Corporate ESG News and the Stock Market

Takaya Sekine, Deputy Head of Quantitative Research at Amundi Asset Managment, provides a brief snapshot of his team’s latest ESG research paper.

ESG data is increasingly integrated into investment processes. However, the information contained in ESG-related news for corporates has not been entirely exploited by institutional and long-only investors. The objective of our latest paper has been to identify the benefits of ESG news information for active and factor-based investors.

In our 2019 research [1], we had identified a shift from a static to a more dynamic view of ESG scores. We described active management with the Fama and French [2] sorted portfolio approach. For some pillars in the analyzed Eurozone and North America region, we had a significant out performance relative to other quintiles from the second to last quintile. This abnormal return gave way to the assumption that investors had recently benefited from ESG improvers and momentum strategies, which are by nature dynamic.

ESG News Metrics

Amundi calculates ESG Scores on a monthly frequency. For each company, the scores for ESG, the E, S and G pillars, as well as sub-pillars and additional special scores. Given our long commitment to ESG, the Amundi ESG scores have the advantage to be point-in-time since 2010 as compared to other scores, which might have been recalculated on past periods. The ESG news related metrics are sourced from Truvalue Labs, a provider of Artificial Intelligence powered ESG insights and analytics.

Benefit for Active Managers

In our research, we quantify the benefit for active managers of ESG news information. ESG news volume indicates an increased attention brought to investors, lenders, employees and all stakeholders. If the Efficient Market Hypothesis holds, differences in news volumes should not bring changes in asset returns as the hypothesis is based on all available information being integrated in the asset prices. In the case of ESG news we are in the situation where these ESG news items – which were explicitly considered extra-financial – are migrating to the mainstream of financial news. Thus, there should still be opportunities for active managers if ESG news has not become fully mainstream.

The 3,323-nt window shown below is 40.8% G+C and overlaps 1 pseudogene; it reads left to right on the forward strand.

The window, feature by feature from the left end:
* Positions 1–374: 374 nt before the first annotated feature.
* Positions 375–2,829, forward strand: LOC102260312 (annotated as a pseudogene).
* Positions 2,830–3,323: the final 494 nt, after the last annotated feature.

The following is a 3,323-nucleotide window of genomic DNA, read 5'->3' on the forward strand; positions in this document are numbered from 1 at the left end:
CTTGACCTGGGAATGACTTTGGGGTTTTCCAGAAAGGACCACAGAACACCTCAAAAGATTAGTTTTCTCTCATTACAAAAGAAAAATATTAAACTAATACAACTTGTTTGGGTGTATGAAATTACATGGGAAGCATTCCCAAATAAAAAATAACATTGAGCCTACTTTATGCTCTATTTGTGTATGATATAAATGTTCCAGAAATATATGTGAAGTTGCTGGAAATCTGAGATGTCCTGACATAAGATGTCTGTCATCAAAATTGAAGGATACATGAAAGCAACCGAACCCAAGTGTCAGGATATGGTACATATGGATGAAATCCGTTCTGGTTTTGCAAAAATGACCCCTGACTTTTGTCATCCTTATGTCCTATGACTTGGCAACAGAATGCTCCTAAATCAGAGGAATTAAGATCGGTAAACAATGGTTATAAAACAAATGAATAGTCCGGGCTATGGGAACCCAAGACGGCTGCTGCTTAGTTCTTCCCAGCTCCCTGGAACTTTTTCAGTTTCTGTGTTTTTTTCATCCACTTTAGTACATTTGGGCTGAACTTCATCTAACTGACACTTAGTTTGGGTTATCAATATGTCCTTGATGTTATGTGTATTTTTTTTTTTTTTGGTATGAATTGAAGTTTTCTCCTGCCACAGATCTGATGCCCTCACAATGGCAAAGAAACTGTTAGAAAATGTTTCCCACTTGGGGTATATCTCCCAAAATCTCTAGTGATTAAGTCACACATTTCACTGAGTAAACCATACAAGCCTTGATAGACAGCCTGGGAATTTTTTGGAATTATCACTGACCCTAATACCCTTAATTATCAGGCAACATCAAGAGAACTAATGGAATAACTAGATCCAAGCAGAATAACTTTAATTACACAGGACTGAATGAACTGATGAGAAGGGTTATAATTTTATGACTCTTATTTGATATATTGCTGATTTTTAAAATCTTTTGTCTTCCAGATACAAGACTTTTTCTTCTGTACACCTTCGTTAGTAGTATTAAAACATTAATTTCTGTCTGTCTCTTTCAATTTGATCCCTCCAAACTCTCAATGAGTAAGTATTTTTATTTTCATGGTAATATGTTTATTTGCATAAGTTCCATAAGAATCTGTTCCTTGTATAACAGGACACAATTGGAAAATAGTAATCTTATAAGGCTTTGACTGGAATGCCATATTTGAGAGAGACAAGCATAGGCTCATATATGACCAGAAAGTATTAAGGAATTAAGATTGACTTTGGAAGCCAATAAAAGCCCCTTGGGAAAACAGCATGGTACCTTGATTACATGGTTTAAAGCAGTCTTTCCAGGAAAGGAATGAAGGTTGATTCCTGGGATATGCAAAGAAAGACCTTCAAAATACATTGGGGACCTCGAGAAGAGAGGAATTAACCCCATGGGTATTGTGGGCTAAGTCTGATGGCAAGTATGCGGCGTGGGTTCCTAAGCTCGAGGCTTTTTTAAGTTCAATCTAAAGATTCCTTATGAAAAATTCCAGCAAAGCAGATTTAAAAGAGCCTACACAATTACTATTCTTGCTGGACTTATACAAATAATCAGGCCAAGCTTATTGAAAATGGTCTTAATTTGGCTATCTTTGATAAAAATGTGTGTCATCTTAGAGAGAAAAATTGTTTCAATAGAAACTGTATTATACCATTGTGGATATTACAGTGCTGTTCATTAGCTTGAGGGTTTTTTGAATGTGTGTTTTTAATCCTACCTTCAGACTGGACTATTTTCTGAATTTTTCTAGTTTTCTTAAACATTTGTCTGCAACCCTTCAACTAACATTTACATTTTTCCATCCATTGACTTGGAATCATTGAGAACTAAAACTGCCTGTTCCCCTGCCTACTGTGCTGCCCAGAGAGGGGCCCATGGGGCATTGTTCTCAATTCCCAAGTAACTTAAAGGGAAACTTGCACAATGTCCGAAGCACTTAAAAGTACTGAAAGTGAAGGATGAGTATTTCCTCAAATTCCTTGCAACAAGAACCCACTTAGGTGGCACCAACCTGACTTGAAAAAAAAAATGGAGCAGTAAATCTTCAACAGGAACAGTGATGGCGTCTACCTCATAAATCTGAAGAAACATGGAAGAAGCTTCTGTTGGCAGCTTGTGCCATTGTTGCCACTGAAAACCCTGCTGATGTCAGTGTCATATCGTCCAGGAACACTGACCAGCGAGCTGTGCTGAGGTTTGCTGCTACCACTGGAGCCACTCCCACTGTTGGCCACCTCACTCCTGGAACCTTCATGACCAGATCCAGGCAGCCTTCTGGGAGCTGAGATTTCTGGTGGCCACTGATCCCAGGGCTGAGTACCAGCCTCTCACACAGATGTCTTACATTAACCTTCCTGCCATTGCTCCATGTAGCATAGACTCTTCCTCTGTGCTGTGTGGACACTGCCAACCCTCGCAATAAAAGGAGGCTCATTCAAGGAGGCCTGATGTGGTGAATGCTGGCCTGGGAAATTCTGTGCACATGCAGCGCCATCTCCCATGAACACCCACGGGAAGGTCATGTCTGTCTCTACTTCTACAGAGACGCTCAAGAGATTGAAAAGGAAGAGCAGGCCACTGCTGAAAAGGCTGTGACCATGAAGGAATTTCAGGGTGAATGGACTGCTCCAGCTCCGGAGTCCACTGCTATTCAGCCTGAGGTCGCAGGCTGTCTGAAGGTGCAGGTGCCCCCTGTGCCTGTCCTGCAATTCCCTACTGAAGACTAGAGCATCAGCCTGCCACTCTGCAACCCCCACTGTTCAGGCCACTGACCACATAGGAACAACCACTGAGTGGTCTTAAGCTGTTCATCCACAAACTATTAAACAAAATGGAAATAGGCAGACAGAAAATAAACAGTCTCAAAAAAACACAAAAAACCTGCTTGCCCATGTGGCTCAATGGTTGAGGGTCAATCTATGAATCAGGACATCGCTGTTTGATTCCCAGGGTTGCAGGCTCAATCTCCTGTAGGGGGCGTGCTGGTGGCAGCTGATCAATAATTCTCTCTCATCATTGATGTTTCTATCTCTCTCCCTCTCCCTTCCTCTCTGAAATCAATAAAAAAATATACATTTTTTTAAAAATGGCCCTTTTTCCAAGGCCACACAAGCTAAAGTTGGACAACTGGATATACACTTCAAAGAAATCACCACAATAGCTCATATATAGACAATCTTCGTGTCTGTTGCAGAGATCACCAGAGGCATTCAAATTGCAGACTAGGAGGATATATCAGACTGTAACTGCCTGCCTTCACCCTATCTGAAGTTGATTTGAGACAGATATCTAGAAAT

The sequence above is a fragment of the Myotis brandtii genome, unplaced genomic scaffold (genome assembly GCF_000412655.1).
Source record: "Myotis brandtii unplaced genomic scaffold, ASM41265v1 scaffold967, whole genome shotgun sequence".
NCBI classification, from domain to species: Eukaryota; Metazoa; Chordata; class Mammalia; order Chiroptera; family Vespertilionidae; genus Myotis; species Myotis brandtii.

Translated to the paradigm of the Adaptive Markets Hypothesis [1], we have an ecology with two species (a.k.a market participants):

  • our first species are ESG-driven investors;
  • while our second species consists of investors who consider that ESG is and remains extra-financial.

In the current context of changing business conditions and the increased focus on sustainability, we can witness that the population is transitioning from the second to the first ESG-driven species.

Our Findings

For that purpose, we analyze ESG sorted portfolios in investment universes filtered with ESG news volume for which we use the Truvalue Volume information.

  • We find that this universe filtering approach has been efficient in the early 2010s.
  • In the 2010-2013 period, complementing ESG sorted portfolios with a filter on the number of ESG news volume was a very successful approach, mainly on the sorting in the lower “edge” (bottom 20% vs. second to last 20%) but also on the higher “edge” (best 20% vs. second to best 20%).
  • Lately, it has helped to adapt to the more dynamic approaches in ESG investing.

Real World Application

In addition, we increase the “visibility” of ESG by filtering industries on their relevance to two ESG frameworks. We run a simple routine to find common keywords between SASB – Sustainable Accounting Standards Board – issues and the SDGs – Sustainable Development Goals. For investors seeking to support the realization of the SDGs, it does make sense to focus on areas with financial materiality.

While the SDGs were not designed primarily for corporates, we found that since 2012 in North America and 2013 in Eurozone, the strategy based on ESG sentiment (for which we use the Truvalue Materiality Insight Score) filtered on consistency between SASB materiality issues and SDGs has been outperforming the ESG sentiment long-short strategy.

Surprisingly, most of the value-added comes from the short-side. Interestingly, PRI had established a Hedge Funds Working Group with the aim to integrate ESG factors in the hedge fund industry. Regarding the specific practice of short selling, the Working Group considers that it is part of a well-functioning market, with no interest in a manicheistic view on the practice.


This is an area that we believe will continue to garner attention as ESG related news becomes more mainstream. There are significant changes ahead over the next decade as ESG gathers further momentum and informed investors can be better placed to take advantage of the opportunities.


This article was written by Takaya Sekine, Deputy Head of Quantitative Research at Amundi Asset Management, providing a brief snapshot of their latest ESG research paper.

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[1] Drei, A., Le Guenedal, T., Lepetit, F., Mortier, V., Roncalli, T., & Sekine, T. (2019). ESG Investing in Recent Years: New Insights from Old Challenges. Amundi Discussion Paper, 42.

[1] Fama, E.F., & French, K.R. (1993). Common Risk Factors in the Returns on Stocks and Bonds. Journal of Financial Economics, 33(1), pp. 3–56.

[1] Lo, A. W. (2004). The Adaptive Markets Hypothesis. Journal of Portfolio Management, 30(5), pp. 15–29.


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